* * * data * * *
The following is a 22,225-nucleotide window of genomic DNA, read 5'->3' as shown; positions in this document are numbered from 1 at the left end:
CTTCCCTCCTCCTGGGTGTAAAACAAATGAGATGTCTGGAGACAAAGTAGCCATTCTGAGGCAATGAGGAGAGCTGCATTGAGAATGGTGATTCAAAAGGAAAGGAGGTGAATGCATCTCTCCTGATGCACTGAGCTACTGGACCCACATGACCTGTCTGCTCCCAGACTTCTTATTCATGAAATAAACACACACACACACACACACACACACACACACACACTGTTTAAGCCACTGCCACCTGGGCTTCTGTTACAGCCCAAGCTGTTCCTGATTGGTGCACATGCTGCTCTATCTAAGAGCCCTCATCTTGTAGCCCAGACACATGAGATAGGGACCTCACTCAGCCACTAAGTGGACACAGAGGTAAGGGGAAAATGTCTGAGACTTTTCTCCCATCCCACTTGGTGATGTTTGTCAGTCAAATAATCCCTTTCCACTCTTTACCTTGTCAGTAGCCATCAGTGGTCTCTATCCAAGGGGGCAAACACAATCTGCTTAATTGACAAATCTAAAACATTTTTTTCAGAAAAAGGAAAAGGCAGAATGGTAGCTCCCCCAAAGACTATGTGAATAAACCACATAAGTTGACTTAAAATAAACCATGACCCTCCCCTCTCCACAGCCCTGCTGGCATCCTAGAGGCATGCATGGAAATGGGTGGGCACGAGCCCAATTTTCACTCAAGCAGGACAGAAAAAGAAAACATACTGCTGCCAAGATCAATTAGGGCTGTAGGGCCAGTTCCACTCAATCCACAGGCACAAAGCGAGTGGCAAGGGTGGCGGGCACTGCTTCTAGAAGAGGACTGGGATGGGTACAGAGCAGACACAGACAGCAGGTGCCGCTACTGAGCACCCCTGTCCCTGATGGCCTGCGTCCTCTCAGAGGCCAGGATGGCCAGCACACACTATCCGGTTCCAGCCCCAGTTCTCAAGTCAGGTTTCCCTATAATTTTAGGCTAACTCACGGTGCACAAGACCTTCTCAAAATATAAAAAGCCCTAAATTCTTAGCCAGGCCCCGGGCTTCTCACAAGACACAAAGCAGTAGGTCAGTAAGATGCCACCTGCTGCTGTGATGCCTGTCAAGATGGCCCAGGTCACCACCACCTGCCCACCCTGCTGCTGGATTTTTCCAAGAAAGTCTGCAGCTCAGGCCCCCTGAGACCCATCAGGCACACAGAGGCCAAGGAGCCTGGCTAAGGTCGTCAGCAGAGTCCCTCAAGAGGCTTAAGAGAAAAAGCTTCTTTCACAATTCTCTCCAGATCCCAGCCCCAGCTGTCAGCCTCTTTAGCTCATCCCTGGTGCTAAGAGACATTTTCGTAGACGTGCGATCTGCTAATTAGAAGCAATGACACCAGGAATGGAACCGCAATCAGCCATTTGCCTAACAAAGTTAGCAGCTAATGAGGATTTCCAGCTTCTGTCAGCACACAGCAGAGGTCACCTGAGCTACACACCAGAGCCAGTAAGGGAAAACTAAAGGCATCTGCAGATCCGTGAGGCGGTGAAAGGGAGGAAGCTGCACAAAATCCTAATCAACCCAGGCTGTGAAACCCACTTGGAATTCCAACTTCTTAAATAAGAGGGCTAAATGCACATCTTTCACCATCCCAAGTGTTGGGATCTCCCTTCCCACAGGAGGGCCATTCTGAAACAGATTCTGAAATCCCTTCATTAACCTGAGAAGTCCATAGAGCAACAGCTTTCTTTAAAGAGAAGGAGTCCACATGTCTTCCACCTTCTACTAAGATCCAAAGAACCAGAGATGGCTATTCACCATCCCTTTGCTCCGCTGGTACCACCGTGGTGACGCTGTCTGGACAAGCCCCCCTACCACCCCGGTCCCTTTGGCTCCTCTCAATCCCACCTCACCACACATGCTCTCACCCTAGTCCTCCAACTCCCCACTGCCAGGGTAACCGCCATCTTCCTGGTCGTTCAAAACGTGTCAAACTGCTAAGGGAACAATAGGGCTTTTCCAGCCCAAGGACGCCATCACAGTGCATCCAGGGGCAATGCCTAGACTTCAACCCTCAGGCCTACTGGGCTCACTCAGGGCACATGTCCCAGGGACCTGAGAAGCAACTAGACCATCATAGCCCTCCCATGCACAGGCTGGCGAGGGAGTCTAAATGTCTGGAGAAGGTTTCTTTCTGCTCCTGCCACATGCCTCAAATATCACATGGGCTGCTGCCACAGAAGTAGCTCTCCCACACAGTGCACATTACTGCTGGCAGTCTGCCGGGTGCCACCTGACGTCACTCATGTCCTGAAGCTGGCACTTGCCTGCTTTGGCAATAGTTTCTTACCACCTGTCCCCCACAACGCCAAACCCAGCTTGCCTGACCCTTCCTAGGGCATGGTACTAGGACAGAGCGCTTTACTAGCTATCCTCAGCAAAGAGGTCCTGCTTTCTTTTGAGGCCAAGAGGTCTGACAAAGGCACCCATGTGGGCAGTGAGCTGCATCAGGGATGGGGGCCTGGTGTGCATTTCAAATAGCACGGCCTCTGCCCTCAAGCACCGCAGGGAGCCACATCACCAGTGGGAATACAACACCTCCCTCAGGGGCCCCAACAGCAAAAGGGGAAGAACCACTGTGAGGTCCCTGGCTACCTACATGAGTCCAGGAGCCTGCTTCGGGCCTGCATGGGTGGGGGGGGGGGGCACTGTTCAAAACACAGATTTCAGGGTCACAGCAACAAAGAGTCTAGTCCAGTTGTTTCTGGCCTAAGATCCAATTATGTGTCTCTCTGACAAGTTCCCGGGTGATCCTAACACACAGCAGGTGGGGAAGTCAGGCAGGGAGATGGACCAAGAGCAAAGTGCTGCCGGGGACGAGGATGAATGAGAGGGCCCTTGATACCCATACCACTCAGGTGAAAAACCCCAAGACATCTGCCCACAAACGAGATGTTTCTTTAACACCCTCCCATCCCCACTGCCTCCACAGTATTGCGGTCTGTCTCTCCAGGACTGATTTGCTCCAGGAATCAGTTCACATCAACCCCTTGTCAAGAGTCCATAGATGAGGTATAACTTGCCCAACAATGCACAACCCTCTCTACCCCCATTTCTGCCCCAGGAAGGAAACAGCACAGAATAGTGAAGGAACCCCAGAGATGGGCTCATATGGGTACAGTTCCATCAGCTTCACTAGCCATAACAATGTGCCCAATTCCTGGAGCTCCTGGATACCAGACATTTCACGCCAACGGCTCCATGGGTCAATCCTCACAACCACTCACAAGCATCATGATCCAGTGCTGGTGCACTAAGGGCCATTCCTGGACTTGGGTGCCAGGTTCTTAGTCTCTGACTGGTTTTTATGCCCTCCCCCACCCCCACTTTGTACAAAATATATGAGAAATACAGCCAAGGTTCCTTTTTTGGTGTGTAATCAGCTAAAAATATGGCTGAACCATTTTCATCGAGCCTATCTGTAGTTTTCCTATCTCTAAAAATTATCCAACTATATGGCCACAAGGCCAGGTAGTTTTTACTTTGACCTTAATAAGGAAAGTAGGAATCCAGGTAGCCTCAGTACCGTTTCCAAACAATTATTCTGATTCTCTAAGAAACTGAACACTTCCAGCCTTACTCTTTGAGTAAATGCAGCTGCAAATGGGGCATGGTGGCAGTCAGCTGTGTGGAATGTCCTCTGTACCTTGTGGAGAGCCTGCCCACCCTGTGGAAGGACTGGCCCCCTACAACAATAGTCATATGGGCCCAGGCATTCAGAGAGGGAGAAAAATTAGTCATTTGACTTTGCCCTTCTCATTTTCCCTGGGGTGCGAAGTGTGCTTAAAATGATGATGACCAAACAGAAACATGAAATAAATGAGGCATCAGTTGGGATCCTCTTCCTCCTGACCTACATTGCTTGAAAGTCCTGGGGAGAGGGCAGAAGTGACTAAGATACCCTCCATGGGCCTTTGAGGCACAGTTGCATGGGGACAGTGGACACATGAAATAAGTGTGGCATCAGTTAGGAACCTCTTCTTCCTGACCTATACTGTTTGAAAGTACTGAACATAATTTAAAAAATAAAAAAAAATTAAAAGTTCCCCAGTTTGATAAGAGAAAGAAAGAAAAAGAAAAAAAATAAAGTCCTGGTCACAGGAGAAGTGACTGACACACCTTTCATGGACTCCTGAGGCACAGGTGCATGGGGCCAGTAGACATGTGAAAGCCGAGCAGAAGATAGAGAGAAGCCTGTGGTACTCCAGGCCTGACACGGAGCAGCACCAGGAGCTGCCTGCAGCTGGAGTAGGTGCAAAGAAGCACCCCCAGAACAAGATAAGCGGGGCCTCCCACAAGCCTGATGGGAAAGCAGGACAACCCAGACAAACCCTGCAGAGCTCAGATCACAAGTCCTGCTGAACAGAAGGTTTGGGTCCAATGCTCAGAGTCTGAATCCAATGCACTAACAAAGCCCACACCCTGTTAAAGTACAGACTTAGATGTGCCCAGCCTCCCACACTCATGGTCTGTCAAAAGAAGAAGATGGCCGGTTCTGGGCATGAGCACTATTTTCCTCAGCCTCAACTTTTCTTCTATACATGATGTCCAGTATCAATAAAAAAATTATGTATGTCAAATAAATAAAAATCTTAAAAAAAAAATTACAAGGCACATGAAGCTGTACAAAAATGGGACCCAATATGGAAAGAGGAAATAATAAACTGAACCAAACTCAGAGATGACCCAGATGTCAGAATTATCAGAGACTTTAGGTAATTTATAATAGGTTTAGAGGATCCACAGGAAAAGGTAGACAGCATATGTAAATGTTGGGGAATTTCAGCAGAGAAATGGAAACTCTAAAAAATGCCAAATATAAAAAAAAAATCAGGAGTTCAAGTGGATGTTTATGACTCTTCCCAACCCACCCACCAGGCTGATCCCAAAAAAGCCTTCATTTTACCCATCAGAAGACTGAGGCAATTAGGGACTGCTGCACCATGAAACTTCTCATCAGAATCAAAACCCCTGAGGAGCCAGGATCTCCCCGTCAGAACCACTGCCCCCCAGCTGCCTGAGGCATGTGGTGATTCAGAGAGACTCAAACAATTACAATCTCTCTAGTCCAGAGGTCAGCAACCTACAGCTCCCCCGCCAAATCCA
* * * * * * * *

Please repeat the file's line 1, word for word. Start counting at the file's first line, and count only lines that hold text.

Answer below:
The following is a 22,225-nucleotide window of genomic DNA, read 5'->3' as shown; positions in this document are numbered from 1 at the left end: